Whilst I am not per se opposed to this, (I am in many ways a product of Cultural Studies), I do have to admit that various critics of Cultural Studies have a point. The obligation to view cultural products exclusively as political manifestations runs risks. Ideology can replace quality. As long as someone produces something consistent with a nice left-wing point of view it’s deemed good regardless of its sloppiness or distortions. The suspicion of hierarchies of quality – that is that some things are better than others – leads to a plebian stew that equates, to paraphrase Ophelia Benson and Jeremy Stangroom, Hamlet with the White Pages.

I’m not arguing here that one should not be permitted to seriously examine ‘trash’ culture. What is trash? Shakespeare himself was dismissed for many years as the Jacobian equivalent of pulp fiction. And Raymond Chandler actually did write pulp fiction. Equating great works of literature, however, with transient, utilitarian publications in the name of equality goes too far. Moreover it fails to achieve anything like social equality. It simply defies common sense and makes one look foolish. It also evades the sublime and essential quality of the arts – the transmission of the meaning. The readings of To Kill A Mockingbird described above dealt extensively with various social aspects of the novel but failed at any point to deal with it as a beautiful book despite the fact that the presenters obviously loved it!!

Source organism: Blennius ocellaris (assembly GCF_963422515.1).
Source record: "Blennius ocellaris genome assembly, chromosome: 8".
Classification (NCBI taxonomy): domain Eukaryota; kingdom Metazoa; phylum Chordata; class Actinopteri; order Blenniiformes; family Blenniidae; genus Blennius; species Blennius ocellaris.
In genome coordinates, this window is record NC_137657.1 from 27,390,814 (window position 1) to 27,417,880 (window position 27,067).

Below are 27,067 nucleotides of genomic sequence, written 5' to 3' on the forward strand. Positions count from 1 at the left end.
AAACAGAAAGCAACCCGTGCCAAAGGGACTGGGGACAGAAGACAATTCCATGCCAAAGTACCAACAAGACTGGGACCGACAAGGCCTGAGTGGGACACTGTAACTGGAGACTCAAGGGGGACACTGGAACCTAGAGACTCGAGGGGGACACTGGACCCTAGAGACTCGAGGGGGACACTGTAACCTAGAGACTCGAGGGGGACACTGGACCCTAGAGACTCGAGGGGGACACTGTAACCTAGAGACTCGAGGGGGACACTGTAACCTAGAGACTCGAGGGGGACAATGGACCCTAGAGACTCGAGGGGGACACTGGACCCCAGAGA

Currently there’s a tendency to evaluate literature (by example) not according to ‘old-fashioned’ standards like literary excellence or historical insight but according to individual notions of what constitutes ‘ideological soundness’. My favourite illustrative anecdote comes from some years back when Jane Hardman-Brown an English secondary school teacher made the news refusing to take her students to a performance of Romeo and Juliet on the grounds that it was ‘heterosexist’. Ms. Hardman-Brown might want to read the play a few times and figure out what’s going on between Romeo and Mercutio before she makes those sorts of conclusions. She also might want to confront the fact that most people are heterosexual.

This is the sort of easy target that ideological standards of scholarship will inevitably set up. Naturally people will argue with me that Ms. Hardman-Brown’s actions are not typical. Perhaps not. But they are a substantial phenomena of the modern arts academy. To question cultural attitudes to homosexuality or anything else is a good thing, (funnily the To Kill A Mockingbird crew fail to mention Truman Capote or Harper Lee’s sexuality) but activist enthusiasm does not give educators carte blanche to inflict their counter-bigotries on students. Educators have responsibilities, and in that role those responsibilities are primary.